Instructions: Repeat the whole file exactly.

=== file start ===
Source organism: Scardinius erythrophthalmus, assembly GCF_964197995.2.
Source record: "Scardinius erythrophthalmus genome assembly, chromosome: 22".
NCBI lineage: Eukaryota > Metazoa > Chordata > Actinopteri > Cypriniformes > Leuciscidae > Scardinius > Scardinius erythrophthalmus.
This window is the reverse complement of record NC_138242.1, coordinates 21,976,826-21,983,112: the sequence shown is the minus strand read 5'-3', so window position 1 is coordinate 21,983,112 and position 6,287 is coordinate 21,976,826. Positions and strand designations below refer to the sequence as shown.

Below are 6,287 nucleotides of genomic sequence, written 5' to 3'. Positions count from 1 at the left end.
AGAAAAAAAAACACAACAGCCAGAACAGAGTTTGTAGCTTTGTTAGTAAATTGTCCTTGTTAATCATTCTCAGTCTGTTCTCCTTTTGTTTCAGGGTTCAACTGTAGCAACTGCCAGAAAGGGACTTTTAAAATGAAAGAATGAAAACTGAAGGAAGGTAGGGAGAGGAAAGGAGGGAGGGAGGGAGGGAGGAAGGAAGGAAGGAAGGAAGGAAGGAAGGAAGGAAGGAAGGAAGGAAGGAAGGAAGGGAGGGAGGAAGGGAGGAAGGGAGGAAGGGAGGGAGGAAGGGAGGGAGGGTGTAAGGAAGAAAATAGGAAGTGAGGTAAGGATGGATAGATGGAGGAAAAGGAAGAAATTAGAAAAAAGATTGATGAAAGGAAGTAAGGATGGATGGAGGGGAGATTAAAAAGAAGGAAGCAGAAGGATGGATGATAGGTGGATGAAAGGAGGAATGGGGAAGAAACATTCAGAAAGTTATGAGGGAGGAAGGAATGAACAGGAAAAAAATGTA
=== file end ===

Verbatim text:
Source organism: Scardinius erythrophthalmus, assembly GCF_964197995.2.
Source record: "Scardinius erythrophthalmus genome assembly, chromosome: 22".
NCBI lineage: Eukaryota > Metazoa > Chordata > Actinopteri > Cypriniformes > Leuciscidae > Scardinius > Scardinius erythrophthalmus.
This window is the reverse complement of record NC_138242.1, coordinates 21,976,826-21,983,112: the sequence shown is the minus strand read 5'-3', so window position 1 is coordinate 21,983,112 and position 6,287 is coordinate 21,976,826. Positions and strand designations below refer to the sequence as shown.

Below are 6,287 nucleotides of genomic sequence, written 5' to 3'. Positions count from 1 at the left end.
AGAAAAAAAAACACAACAGCCAGAACAGAGTTTGTAGCTTTGTTAGTAAATTGTCCTTGTTAATCATTCTCAGTCTGTTCTCCTTTTGTTTCAGGGTTCAACTGTAGCAACTGCCAGAAAGGGACTTTTAAAATGAAAGAATGAAAACTGAAGGAAGGTAGGGAGAGGAAAGGAGGGAGGGAGGGAGGGAGGAAGGAAGGAAGGAAGGAAGGAAGGAAGGAAGGAAGGAAGGAAGGAAGGAAGGAAGGGAGGGAGGAAGGGAGGAAGGGAGGAAGGGAGGGAGGAAGGGAGGGAGGGTGTAAGGAAGAAAATAGGAAGTGAGGTAAGGATGGATAGATGGAGGAAAAGGAAGAAATTAGAAAAAAGATTGATGAAAGGAAGTAAGGATGGATGGAGGGGAGATTAAAAAGAAGGAAGCAGAAGGATGGATGATAGGTGGATGAAAGGAGGAATGGGGAAGAAACATTCAGAAAGTTATGAGGGAGGAAGGAATGAACAGGAAAAAAATGTA